The following leverage ratios demonstrate the Company's levels of long-term financing as of the indicated year end:
February 3, 1994 January 28, 1993 January 30, 1992

The following leverage ratios demonstrate the Company's levels of long-term financing as of the indicated year end:
February 3, January 28, January 30, 1994 1993 1992 ______________________________________________________________________________ Long-term debt (including capitalized lease obligations) to equity 47.9% 36.6% 12.6% Long-term debt (including capitalized lease obligations) to total assets 20.2% 17.3% 6.8%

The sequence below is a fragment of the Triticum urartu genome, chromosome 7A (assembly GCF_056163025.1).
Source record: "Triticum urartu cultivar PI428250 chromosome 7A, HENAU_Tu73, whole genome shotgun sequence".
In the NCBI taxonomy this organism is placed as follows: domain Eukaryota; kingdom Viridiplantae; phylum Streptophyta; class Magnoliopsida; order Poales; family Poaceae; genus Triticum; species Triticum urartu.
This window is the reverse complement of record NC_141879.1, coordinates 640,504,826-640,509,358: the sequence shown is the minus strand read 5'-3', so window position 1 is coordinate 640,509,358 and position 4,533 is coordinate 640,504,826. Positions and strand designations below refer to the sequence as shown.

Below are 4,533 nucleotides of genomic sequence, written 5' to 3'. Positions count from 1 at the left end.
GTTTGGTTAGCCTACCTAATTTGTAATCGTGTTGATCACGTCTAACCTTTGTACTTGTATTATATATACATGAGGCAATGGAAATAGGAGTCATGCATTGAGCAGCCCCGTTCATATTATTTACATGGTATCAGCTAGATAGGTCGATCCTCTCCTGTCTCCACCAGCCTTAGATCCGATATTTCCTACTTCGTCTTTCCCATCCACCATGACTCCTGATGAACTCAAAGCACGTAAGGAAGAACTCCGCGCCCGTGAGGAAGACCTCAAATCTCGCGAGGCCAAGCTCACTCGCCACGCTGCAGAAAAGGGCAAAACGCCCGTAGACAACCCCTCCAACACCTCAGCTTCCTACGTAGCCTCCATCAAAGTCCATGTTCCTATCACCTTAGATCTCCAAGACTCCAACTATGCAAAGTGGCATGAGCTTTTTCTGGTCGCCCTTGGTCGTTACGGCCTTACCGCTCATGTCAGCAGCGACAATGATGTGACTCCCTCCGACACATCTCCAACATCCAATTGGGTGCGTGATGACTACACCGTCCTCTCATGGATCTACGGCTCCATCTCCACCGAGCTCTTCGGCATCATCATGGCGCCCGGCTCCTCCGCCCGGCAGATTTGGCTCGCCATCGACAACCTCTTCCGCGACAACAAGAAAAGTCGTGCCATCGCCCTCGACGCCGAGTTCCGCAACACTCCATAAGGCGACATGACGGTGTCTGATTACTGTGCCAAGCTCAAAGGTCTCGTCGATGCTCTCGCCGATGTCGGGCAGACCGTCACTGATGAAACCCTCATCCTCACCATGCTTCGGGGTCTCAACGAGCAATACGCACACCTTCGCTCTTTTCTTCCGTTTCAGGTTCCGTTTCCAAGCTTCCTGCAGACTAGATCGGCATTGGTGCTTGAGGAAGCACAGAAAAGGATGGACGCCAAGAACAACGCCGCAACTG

During 1993, the Company changed the classification of its store types to better reflect the store formats the Company is developing today. Consequently, the superstore format has been eliminated and the Company now classifies all stores over 35,000 square feet (except warehouse stores) as combination food-drug stores. During 1993, the Company opened 35 combination food-drug stores, 2 warehouse stores and 2 conventional stores. The average size of these stores, 48,300 square feet, increased the Company's average store size to 46,400 square feet. At February 3, 1994, 91% of the Company's square footage consisted of stores over 35,000 square feet. Square footage has also increased because of the Company's remodel program. In 1993, 8 of the 42 remodeled stores were expanded in size. The Company continues to retain ownership of real estate when possible. During the past five years the Company has invested $295 million (excluding inventory) into its distribution operations and has added 3.6 million square feet of new or expanded facilities. A new 687,000 square-foot fullline distribution center in Tolleson, Arizona, located in the Phoenix metropolitan area, became fully operational in August 1993. The Company also purchased an existing 818,000 square-foot warehouse in Plant City, Florida in February 1993. This center was remodeled and expanded to approximately 954,000 square feet to add frozen and perishable storage areas. It began limited operations in December 1993 and became fully operational in March 1994. With the opening of the Plant City, Florida Distribution Center, the Company now services all of its retail stores from company-owned distribution centers. Capital expenditures for 1994 (excluding amounts anticipated to be financed by operating leases of approximately $29 million) are expected to be approximately $460 million. New stores and remodeling will continue to be the most significant part of planned capital expenditures. The Company is committed to keeping its stores up to date. In the last three years the Company has opened and remodeled 304 stores representing 14.7 million square feet. The following is a summary of capital expenditures excluding operating leases but including the Jewel Osco Acquisition in 1992, capital leases and assets acquired with related debt (in thousands):